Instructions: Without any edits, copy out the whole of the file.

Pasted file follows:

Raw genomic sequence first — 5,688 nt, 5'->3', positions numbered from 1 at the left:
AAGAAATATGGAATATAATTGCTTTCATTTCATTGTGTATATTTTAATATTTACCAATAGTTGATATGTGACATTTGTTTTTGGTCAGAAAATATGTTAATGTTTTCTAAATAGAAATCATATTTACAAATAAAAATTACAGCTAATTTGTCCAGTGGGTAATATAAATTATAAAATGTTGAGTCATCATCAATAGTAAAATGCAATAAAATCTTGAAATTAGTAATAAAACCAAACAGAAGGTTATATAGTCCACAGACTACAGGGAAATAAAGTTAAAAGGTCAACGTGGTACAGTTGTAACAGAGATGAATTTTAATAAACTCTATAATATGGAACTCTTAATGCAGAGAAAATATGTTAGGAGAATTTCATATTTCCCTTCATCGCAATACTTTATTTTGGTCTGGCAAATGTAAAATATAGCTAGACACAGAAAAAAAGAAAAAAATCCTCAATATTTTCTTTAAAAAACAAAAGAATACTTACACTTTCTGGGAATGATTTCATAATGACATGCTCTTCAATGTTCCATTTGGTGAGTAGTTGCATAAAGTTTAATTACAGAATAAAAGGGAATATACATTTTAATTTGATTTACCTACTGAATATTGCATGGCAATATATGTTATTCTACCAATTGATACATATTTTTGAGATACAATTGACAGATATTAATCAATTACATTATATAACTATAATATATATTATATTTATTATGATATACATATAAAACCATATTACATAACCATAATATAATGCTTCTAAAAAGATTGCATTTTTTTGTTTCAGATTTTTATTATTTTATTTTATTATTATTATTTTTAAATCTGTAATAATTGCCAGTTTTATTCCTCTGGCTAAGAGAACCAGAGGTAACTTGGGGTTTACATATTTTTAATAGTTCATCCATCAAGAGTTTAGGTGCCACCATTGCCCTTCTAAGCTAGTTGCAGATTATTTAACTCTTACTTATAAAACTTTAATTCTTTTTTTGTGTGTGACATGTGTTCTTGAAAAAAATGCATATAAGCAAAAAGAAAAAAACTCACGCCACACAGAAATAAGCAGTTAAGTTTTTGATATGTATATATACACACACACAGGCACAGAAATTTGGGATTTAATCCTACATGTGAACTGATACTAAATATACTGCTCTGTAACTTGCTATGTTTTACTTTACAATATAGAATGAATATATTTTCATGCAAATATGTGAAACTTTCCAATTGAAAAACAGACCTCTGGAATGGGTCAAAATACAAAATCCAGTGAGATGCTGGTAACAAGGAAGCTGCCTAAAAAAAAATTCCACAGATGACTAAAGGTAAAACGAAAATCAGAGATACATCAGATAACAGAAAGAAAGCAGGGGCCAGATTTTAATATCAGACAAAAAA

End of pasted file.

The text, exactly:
Raw genomic sequence first — 5,688 nt, 5'->3', positions numbered from 1 at the left:
AAGAAATATGGAATATAATTGCTTTCATTTCATTGTGTATATTTTAATATTTACCAATAGTTGATATGTGACATTTGTTTTTGGTCAGAAAATATGTTAATGTTTTCTAAATAGAAATCATATTTACAAATAAAAATTACAGCTAATTTGTCCAGTGGGTAATATAAATTATAAAATGTTGAGTCATCATCAATAGTAAAATGCAATAAAATCTTGAAATTAGTAATAAAACCAAACAGAAGGTTATATAGTCCACAGACTACAGGGAAATAAAGTTAAAAGGTCAACGTGGTACAGTTGTAACAGAGATGAATTTTAATAAACTCTATAATATGGAACTCTTAATGCAGAGAAAATATGTTAGGAGAATTTCATATTTCCCTTCATCGCAATACTTTATTTTGGTCTGGCAAATGTAAAATATAGCTAGACACAGAAAAAAAGAAAAAAATCCTCAATATTTTCTTTAAAAAACAAAAGAATACTTACACTTTCTGGGAATGATTTCATAATGACATGCTCTTCAATGTTCCATTTGGTGAGTAGTTGCATAAAGTTTAATTACAGAATAAAAGGGAATATACATTTTAATTTGATTTACCTACTGAATATTGCATGGCAATATATGTTATTCTACCAATTGATACATATTTTTGAGATACAATTGACAGATATTAATCAATTACATTATATAACTATAATATATATTATATTTATTATGATATACATATAAAACCATATTACATAACCATAATATAATGCTTCTAAAAAGATTGCATTTTTTTGTTTCAGATTTTTATTATTTTATTTTATTATTATTATTTTTAAATCTGTAATAATTGCCAGTTTTATTCCTCTGGCTAAGAGAACCAGAGGTAACTTGGGGTTTACATATTTTTAATAGTTCATCCATCAAGAGTTTAGGTGCCACCATTGCCCTTCTAAGCTAGTTGCAGATTATTTAACTCTTACTTATAAAACTTTAATTCTTTTTTTGTGTGTGACATGTGTTCTTGAAAAAAATGCATATAAGCAAAAAGAAAAAAACTCACGCCACACAGAAATAAGCAGTTAAGTTTTTGATATGTATATATACACACACACAGGCACAGAAATTTGGGATTTAATCCTACATGTGAACTGATACTAAATATACTGCTCTGTAACTTGCTATGTTTTACTTTACAATATAGAATGAATATATTTTCATGCAAATATGTGAAACTTTCCAATTGAAAAACAGACCTCTGGAATGGGTCAAAATACAAAATCCAGTGAGATGCTGGTAACAAGGAAGCTGCCTAAAAAAAAATTCCACAGATGACTAAAGGTAAAACGAAAATCAGAGATACATCAGATAACAGAAAGAAAGCAGGGGCCAGATTTTAATATCAGACAAAAAA